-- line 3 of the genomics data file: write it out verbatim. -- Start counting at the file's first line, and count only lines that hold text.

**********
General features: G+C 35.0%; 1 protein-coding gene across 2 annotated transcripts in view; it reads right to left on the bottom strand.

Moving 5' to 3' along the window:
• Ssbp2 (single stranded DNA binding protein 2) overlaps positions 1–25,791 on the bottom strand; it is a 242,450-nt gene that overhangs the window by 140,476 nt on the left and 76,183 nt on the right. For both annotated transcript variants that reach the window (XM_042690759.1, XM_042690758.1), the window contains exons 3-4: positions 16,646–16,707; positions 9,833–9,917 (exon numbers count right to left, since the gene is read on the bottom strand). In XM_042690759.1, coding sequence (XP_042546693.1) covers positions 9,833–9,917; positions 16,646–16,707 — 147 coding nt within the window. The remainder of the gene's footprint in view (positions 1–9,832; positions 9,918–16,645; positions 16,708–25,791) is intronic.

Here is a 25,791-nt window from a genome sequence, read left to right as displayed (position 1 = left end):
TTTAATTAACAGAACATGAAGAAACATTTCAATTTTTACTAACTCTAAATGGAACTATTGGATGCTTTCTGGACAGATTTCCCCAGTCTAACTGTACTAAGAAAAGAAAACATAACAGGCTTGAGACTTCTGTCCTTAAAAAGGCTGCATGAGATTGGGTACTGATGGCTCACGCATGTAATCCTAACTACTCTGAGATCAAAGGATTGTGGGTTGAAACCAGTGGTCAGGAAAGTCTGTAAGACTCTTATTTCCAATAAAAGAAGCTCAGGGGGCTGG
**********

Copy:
• Ssbp2 (single stranded DNA binding protein 2) overlaps positions 1–25,791 on the bottom strand; it is a 242,450-nt gene that overhangs the window by 140,476 nt on the left and 76,183 nt on the right. For both annotated transcript variants that reach the window (XM_042690759.1, XM_042690758.1), the window contains exons 3-4: positions 16,646–16,707; positions 9,833–9,917 (exon numbers count right to left, since the gene is read on the bottom strand). In XM_042690759.1, coding sequence (XP_042546693.1) covers positions 9,833–9,917; positions 16,646–16,707 — 147 coding nt within the window. The remainder of the gene's footprint in view (positions 1–9,832; positions 9,918–16,645; positions 16,708–25,791) is intronic.